Clean Air Calls for Comment Period Extension and Full Environmental Impact Statement for NYS Rt. 33 Project

The Clean Air Coalition builds power by developing grassroots leaders who organize their communities to run and win environmental justice and public health campaigns in Western New York. Campaigns are created at Clean Air when they are brought forward by residents that are directly affected by a public health or environmental justice issue in their neighborhood. Campaigns are approved by our Board of Directors who are themselves voted in by dues paying members in accordance with our bylaws. A campaign consists of a campaign team and a lead staff organizer working together to build enough power to make a decision maker or target to act in a way that will positively impact resident’s health and quality of life. Clean Air does not speak for those who are affected by issues but instead works in partnership with our members to organize and center working class voices to make positive change while developing leaders. These strategies are directly informed by our core values of leadership development, resident knowledge, democratic decision making and race and class equity. 

For the last two decades members of the Restore Our Community Coalition (ROCC)  have been organizing for the restoration of the Humboldt Parkway. The Parkway was destroyed  in the 1970s by the construction of the NY Route 33 Kensington Expressway, a racist urban highway which served neighborhoods and helped facilitate increasing “white flight” to the suburbs while cementing segregation and destabilization of Buffalo’s East Side.  The group has been organizing for so long that some of the original members have passed away over the years unfortunately before their ultimate goal was realized. Clean Air deeply respects and honors  the longevity and persistence of this organizing by individuals who are directly affected by the issue. We also respect the decisions that were reached under the leadership of this group. This project is not an official Clean Air campaign and since we do not speak on behalf of residents without deep organizing with them we will not be making statements on the merits of one alternative or another when it comes to this project. However we will comment on issues that we have concerns with from the project that is being put forward as we do have members that reside in the project area.  Below is the comments we will be submitting:

A. The comment period should be extended. The comment period of 45 days is not sufficient for the highly technical information to be processed, discussed, and disseminated to the community and for the residents to make informed comments. We have a lot of experience in engaging the community in public comments for toxic cleanups such as Tonawanda Coke. The standard comment periods are not sufficient time for meaningful input. Particularly since there was only 30 days since the public hearing on 9/27/23 when many residents found out about the Environmental Assessment. We request the comment period be extended to 90 days.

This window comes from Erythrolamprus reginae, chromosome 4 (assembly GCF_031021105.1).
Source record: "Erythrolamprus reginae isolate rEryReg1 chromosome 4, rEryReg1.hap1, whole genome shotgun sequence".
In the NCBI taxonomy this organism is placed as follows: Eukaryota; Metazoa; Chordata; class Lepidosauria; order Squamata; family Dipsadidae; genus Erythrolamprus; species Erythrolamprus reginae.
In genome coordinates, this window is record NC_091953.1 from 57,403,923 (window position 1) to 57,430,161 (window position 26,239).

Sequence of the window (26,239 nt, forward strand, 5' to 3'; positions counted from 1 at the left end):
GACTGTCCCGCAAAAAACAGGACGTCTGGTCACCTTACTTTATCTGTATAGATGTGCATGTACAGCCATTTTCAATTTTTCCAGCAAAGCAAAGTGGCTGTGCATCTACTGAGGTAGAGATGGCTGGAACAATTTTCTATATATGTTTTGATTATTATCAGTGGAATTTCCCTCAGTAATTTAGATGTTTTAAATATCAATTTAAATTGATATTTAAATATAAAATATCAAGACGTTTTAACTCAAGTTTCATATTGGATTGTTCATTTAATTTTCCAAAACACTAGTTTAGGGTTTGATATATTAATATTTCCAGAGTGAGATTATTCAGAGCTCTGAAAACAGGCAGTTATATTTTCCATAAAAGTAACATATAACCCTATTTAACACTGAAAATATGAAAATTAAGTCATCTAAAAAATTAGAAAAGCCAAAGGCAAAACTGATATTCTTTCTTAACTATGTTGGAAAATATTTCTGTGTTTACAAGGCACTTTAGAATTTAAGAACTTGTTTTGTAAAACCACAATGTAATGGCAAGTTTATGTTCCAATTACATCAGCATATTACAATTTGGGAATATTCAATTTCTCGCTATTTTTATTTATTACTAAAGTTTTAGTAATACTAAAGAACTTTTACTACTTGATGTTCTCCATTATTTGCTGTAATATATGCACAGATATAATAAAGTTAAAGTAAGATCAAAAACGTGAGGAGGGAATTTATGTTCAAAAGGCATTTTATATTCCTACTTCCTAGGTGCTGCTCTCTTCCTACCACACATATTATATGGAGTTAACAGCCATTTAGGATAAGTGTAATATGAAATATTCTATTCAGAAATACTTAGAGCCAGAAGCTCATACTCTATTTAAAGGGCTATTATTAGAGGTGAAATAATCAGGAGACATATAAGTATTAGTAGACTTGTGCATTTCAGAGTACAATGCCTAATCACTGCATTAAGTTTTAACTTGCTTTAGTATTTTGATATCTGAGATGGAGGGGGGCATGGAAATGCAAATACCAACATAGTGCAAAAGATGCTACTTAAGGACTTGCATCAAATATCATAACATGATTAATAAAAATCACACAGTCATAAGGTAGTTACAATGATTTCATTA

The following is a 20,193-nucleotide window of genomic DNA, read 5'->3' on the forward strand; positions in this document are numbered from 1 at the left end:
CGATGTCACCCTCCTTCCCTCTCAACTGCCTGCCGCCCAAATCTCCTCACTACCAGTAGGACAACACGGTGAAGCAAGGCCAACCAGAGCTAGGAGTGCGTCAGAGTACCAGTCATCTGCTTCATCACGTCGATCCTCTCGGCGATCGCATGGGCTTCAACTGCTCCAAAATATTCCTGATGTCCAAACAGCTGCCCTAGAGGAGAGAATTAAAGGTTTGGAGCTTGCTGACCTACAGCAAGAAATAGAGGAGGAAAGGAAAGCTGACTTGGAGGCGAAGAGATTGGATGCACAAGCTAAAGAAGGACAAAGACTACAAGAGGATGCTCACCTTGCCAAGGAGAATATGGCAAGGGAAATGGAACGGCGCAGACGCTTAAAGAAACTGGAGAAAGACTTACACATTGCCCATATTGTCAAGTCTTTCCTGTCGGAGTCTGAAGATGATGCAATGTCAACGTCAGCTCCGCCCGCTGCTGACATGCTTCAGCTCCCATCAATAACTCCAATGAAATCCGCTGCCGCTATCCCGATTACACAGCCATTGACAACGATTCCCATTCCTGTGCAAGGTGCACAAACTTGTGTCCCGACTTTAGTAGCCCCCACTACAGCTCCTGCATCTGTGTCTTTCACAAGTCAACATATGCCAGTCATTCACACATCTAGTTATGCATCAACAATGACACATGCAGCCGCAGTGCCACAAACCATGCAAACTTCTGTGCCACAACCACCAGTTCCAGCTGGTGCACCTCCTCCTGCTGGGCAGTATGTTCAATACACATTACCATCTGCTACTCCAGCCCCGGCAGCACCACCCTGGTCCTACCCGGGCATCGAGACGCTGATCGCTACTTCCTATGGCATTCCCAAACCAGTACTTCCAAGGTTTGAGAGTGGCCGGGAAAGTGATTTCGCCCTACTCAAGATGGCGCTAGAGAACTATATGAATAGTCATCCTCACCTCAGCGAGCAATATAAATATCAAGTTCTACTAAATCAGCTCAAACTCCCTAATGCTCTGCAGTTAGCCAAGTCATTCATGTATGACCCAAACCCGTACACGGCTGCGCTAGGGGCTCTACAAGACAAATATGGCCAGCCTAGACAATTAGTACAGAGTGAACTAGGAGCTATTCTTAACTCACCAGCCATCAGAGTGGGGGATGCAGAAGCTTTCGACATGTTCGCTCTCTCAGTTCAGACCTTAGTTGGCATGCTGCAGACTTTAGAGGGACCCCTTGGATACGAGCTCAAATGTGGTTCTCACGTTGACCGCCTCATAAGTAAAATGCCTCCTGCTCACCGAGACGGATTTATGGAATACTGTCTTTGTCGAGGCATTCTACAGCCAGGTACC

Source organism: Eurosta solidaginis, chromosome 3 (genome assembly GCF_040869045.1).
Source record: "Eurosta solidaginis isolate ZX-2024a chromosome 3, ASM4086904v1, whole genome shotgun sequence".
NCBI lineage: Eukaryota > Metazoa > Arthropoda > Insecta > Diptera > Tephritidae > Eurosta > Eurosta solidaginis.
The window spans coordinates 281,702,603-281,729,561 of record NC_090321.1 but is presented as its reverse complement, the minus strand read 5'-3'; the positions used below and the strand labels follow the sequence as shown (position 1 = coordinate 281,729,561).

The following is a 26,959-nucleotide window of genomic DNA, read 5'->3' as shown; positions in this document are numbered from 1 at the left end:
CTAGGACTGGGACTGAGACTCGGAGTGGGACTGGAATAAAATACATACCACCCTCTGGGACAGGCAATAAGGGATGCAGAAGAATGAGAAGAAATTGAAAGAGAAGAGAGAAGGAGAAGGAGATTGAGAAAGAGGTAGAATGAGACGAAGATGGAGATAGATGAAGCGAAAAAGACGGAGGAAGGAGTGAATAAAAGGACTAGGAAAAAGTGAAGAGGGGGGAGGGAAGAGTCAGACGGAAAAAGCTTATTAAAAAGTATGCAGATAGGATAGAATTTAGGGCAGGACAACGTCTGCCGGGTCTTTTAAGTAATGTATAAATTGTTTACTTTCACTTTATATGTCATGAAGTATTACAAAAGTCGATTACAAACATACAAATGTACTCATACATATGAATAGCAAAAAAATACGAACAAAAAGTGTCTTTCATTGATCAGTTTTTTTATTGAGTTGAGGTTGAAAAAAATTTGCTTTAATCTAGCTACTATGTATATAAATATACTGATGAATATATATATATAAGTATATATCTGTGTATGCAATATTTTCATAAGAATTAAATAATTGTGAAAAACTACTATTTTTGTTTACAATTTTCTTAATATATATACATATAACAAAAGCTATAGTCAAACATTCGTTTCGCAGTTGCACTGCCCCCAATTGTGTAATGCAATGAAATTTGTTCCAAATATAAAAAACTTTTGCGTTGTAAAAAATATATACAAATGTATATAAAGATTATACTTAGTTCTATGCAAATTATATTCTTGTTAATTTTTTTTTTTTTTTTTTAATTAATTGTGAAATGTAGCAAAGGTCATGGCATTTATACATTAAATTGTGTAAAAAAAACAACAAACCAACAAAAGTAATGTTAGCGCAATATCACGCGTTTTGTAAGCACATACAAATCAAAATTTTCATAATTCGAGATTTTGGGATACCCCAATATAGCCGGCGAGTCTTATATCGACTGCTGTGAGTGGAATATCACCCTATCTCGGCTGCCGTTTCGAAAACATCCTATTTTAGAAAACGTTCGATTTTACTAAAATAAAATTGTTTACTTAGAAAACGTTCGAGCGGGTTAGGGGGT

B. The NYS DOT should conduct a Full Environmental Impact Statement. A project of this scale within a Disadvantaged Community under the NYS Climate and Community Protection Act needs to have an in-depth environmental review beyond the scope of the Environmental Assessment currently presented. This review should include Air Quality monitoring and analysis (see detail below) as well as modeling and assurances of air quality safety during construction. The presence of asbestos in the retaining walls is of concern and the public safety from this hazardous substance should be further evaluated and more details given to the public. Concentrations of lead in the soil of the highway corridor should be investigated prior to construction. 

C. Air Quality at Tunnel Ends: Clean Air is extremely concerned about the possibility of increased concentrated vehicular emissions at the tunnel ends. We would like to see further air monitoring conducted to better understand the current air quality conditions. NYSDEC is currently conducting mobile air monitoring in NY Disadvantaged Communities which covers that project boundaries. With a full environmental review this data could be used to access current conditions as well for PM 2.5, Black Carbon, NO2, NO, CO, VOC’s and Ozone. 

We acknowledge that the modeling conducted as part of the air quality study shows that the estimated levels of PM 2.5 for Annual and 24 hour average are predicted to be within the National Ambient Air Quality Standards (NAAQS). Erie County as a whole is in attainment of these standards. However when examining data on health disparities and pollution through  USEPAs EJ Screen we find that residents within the project corridor are in the 90th percentile and above for Low Life Expectancy, Asthma, and Heart Disease nationally. Clearly attainment of the 2.5 PM NAAQS standard does not take into account the cumulative effect of many overlapping pollutants on residents’ health. Many public health scientists such as the American Lung Association are calling for USEPA to enact stronger standards more protective of public health.1. According to a study by the Harvard School of Public Health2, Black and low income Americans would benefit the most from stronger policies on air pollution. This is an overburdened community when it comes to pollution and absolute care must be taken that this project does not increase these burdens. We must go above and beyond the minimum standard in this case based on systemic issues which have caused 

  1. Lung Association Responds to Proposed Updates to National Particle Pollution Standards: EPA’s Proposal Falls Far Short and Must Be Strengthened
  2. Black Americans, low-income Americans may benefit most from stronger policies on air pollution


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